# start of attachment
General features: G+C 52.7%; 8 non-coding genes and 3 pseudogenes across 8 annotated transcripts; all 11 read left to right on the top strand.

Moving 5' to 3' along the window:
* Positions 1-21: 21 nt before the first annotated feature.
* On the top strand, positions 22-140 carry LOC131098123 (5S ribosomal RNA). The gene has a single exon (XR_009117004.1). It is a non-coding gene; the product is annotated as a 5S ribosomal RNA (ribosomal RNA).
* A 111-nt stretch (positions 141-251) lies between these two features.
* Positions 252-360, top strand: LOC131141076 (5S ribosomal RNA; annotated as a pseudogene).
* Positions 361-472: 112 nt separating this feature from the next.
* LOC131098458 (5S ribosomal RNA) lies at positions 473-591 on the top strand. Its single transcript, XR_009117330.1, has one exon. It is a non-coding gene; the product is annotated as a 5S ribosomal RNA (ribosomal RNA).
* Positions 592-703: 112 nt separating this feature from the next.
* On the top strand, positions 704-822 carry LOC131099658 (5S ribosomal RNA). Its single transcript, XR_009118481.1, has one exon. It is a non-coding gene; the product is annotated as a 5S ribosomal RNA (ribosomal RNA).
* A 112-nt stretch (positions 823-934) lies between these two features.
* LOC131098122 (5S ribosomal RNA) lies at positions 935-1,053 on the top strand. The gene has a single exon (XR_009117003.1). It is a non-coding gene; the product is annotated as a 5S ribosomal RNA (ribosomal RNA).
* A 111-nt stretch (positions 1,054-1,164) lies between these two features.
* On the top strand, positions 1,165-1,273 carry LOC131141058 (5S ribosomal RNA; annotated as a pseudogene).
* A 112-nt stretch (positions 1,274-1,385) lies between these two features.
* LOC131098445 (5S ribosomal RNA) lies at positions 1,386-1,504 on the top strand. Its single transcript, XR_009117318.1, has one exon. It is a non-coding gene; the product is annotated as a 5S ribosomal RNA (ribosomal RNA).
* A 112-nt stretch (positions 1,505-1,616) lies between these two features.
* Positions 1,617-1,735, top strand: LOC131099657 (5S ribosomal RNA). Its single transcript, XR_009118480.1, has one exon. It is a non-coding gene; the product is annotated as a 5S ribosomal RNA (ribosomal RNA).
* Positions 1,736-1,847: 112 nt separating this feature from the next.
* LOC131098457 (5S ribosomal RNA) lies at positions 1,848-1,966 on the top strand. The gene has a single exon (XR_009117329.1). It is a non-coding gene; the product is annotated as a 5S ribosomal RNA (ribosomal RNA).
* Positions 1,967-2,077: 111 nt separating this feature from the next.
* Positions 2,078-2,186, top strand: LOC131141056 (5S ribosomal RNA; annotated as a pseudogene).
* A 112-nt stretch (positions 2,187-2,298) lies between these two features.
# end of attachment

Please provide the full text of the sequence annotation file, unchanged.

General features: G+C 52.7%; 8 non-coding genes and 3 pseudogenes across 8 annotated transcripts; all 11 read left to right on the top strand.

Moving 5' to 3' along the window:
* Positions 1-21: 21 nt before the first annotated feature.
* On the top strand, positions 22-140 carry LOC131098123 (5S ribosomal RNA). The gene has a single exon (XR_009117004.1). It is a non-coding gene; the product is annotated as a 5S ribosomal RNA (ribosomal RNA).
* A 111-nt stretch (positions 141-251) lies between these two features.
* Positions 252-360, top strand: LOC131141076 (5S ribosomal RNA; annotated as a pseudogene).
* Positions 361-472: 112 nt separating this feature from the next.
* LOC131098458 (5S ribosomal RNA) lies at positions 473-591 on the top strand. Its single transcript, XR_009117330.1, has one exon. It is a non-coding gene; the product is annotated as a 5S ribosomal RNA (ribosomal RNA).
* Positions 592-703: 112 nt separating this feature from the next.
* On the top strand, positions 704-822 carry LOC131099658 (5S ribosomal RNA). Its single transcript, XR_009118481.1, has one exon. It is a non-coding gene; the product is annotated as a 5S ribosomal RNA (ribosomal RNA).
* A 112-nt stretch (positions 823-934) lies between these two features.
* LOC131098122 (5S ribosomal RNA) lies at positions 935-1,053 on the top strand. The gene has a single exon (XR_009117003.1). It is a non-coding gene; the product is annotated as a 5S ribosomal RNA (ribosomal RNA).
* A 111-nt stretch (positions 1,054-1,164) lies between these two features.
* On the top strand, positions 1,165-1,273 carry LOC131141058 (5S ribosomal RNA; annotated as a pseudogene).
* A 112-nt stretch (positions 1,274-1,385) lies between these two features.
* LOC131098445 (5S ribosomal RNA) lies at positions 1,386-1,504 on the top strand. Its single transcript, XR_009117318.1, has one exon. It is a non-coding gene; the product is annotated as a 5S ribosomal RNA (ribosomal RNA).
* A 112-nt stretch (positions 1,505-1,616) lies between these two features.
* Positions 1,617-1,735, top strand: LOC131099657 (5S ribosomal RNA). Its single transcript, XR_009118480.1, has one exon. It is a non-coding gene; the product is annotated as a 5S ribosomal RNA (ribosomal RNA).
* Positions 1,736-1,847: 112 nt separating this feature from the next.
* LOC131098457 (5S ribosomal RNA) lies at positions 1,848-1,966 on the top strand. The gene has a single exon (XR_009117329.1). It is a non-coding gene; the product is annotated as a 5S ribosomal RNA (ribosomal RNA).
* Positions 1,967-2,077: 111 nt separating this feature from the next.
* Positions 2,078-2,186, top strand: LOC131141056 (5S ribosomal RNA; annotated as a pseudogene).
* A 112-nt stretch (positions 2,187-2,298) lies between these two features.